Of course, roughly a quarter of all crude oil ever consumed was consumed in the just the past 10 years.

No problems on the horizon at all . . . If you don't count a (so far) accelerating rate of decline in the ratio of Global Net Exports of oil (GNE) to Chindia's Net Imports (CNI):

Reading todays stories up top really sent the message of terminal insanity to me. It usually does...but today was special

Fracking next to a nuke plant (earthquake?)
Poland wanting to burn more coal (showing Europe is CO2 happy also)
I in a 100 year storm- (undoubtedly made more likely by AGW)
Trying to drill the arctic to release more CO2
Trying to keep destructive aviation going with new fossil fuels

this is a madhouse- I'm locked in an insane asylum

Cue 'terminal insanity' ...

Louisiana Woman Struggles To Rebuild After Losing Fifth Home To A Hurricane

... Though she's considering moving to a home on higher ground this time around, Martinez is still hesitant to leave Louisiana.

I fled Galveston, TX after it was both threatened in 2005 (Rita) and wiped out in 2008 (Ike). That was enough to convince me to leave.

But I do have a soft spot for these stubborn people. There's a certain charm there. But here's the point: accept the consequences of your decisions. Don't ask for a bailout from the Federal government, because the all powerful, magical American taxpayer is now broke.

My wife's great great grandfather left Ashton Villa in Galveston for a sod shack near Lubbock some time around the Great One.

5 years ago we visited Houston and rented a car to Galveston to visit the villa. On the drive there I saw just how vulnerable the city is, and what a nightmare it would be to evacuate. I also saw the defunct rail bridge from Galveston. A train would rescue the residents in all of four trips.

I continue to boggle at the people there not doing the obvious thing and rebuilding it.

I remember discussing this with "OilManBob." He lived in Galveston and thought it was a good place to ride out peak oil. Of course the first thing most others thought about was hurricanes. He was confident the sea wall would hold.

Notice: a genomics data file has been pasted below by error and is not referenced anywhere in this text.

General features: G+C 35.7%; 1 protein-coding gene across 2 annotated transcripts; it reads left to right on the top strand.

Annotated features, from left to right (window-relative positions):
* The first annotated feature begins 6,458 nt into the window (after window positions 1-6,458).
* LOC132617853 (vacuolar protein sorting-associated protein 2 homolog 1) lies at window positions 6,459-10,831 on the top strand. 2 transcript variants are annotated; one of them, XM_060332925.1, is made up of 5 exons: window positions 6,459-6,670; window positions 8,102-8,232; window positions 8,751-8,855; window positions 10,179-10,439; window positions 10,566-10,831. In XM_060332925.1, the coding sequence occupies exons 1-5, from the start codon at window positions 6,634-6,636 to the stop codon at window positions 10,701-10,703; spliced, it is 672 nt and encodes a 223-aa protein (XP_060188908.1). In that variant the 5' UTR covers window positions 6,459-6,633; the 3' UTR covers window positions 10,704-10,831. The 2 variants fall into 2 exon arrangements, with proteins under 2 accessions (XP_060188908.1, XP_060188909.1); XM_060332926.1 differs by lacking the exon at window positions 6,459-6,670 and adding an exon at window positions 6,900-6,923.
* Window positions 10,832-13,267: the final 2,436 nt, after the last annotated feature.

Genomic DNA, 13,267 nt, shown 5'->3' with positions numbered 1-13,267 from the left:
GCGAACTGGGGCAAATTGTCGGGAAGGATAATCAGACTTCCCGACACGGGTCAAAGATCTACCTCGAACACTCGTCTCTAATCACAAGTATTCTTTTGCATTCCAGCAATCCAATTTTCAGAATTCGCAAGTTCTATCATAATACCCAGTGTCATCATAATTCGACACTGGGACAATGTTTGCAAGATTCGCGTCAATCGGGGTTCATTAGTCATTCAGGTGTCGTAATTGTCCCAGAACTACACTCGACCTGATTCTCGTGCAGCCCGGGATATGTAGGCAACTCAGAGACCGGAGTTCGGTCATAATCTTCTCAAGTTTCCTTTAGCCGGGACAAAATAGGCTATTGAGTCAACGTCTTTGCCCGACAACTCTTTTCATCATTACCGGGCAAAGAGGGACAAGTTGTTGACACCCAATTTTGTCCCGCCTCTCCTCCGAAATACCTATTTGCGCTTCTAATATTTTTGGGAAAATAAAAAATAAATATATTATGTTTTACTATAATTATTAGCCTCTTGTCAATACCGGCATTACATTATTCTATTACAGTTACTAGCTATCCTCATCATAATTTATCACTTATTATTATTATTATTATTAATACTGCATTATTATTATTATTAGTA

I have no idea what happened to his home during Ike. He passed away the year before.

King of Swamp Castle:
"When I first came here, this was all swamp. Everyone said I was daft to build a castle on a swamp, but I built in all the same, just to show them. It sank into the swamp. So I built a second one. That sank into the swamp. So I built a third. That burned down, fell over, then sank into the swamp. But the fourth one stayed up. And that's what you're going to get, Lad, the strongest castle in all of England."

so, ...
What is your quest? .. (Thanks- Idle, Palin, Cleese, Jones, Gilliam and Chapman!)

And as I understand the impacts of ocean thermal heat capacity and other delaying factors, climate change is on roughly a 30 year lag.

This is what I say all the time. Even if we stop emitting today, we have 30 to 50 years of CC left to expect, and probably with an acceleration baked in to. Now if we do stop emitting today the cahnges will go slower and slower, and the last bits of the change will occour over a millenia into the future. But the accumulated effect will be that of 30 to 50 more years of what we have now. And then lets hope there will be now methane leaks or other feadbacks...

But we wont stop pumping...

If anyone wonders what consensus means, and why there is one on AGW, here's a good one stop shop:


I am going to take off a bit and try to sort through it all. If anyone sees any "good news" there, let me know.


I'm still unclear about the connection between CO2 levels and temperature. Maybe I should look at a few dozen more graphs to really get it.

Reminds me of the movie Dune in which the question keeps coming up; Could there be a connection between the worms and the spice?

There is already enough CO2 in the atmosphere to absorb all of the outgoing infrared radiation with the appropriate wavelengths. Adding more CO2 to the atmosphere causes the infrared radiation to absorb lower in the atmosphere which increase global average surface temperature while lowering the average temperature in the stratosphere.

I'm still unclear about the connection between CO2 levels and temperature.

Graphs won't do it. Start here: Radiative forcing

Statoil to Cut 2013 Oil and Gas Production

OSLO—Statoil ASA STL.OS -0.84%said Friday that its oil and gas output will fall in 2013, contrary to the Norwegian company's own forecasts, as it produces less natural gas than planned in the U.S. in response to a drop in prices to almost record lows, and after selling fields off the coast of Norway.

Statoil has decided to cut natural gas production in the U.S. by 25,000 barrels of oil equivalent a day, compared with its previous plan. Production of natural gas released from shale rock by a new combination of technologies has created a glut of supply in North America. North American gas production will still grow next year, but not by enough to offset a decline in the rest of the company.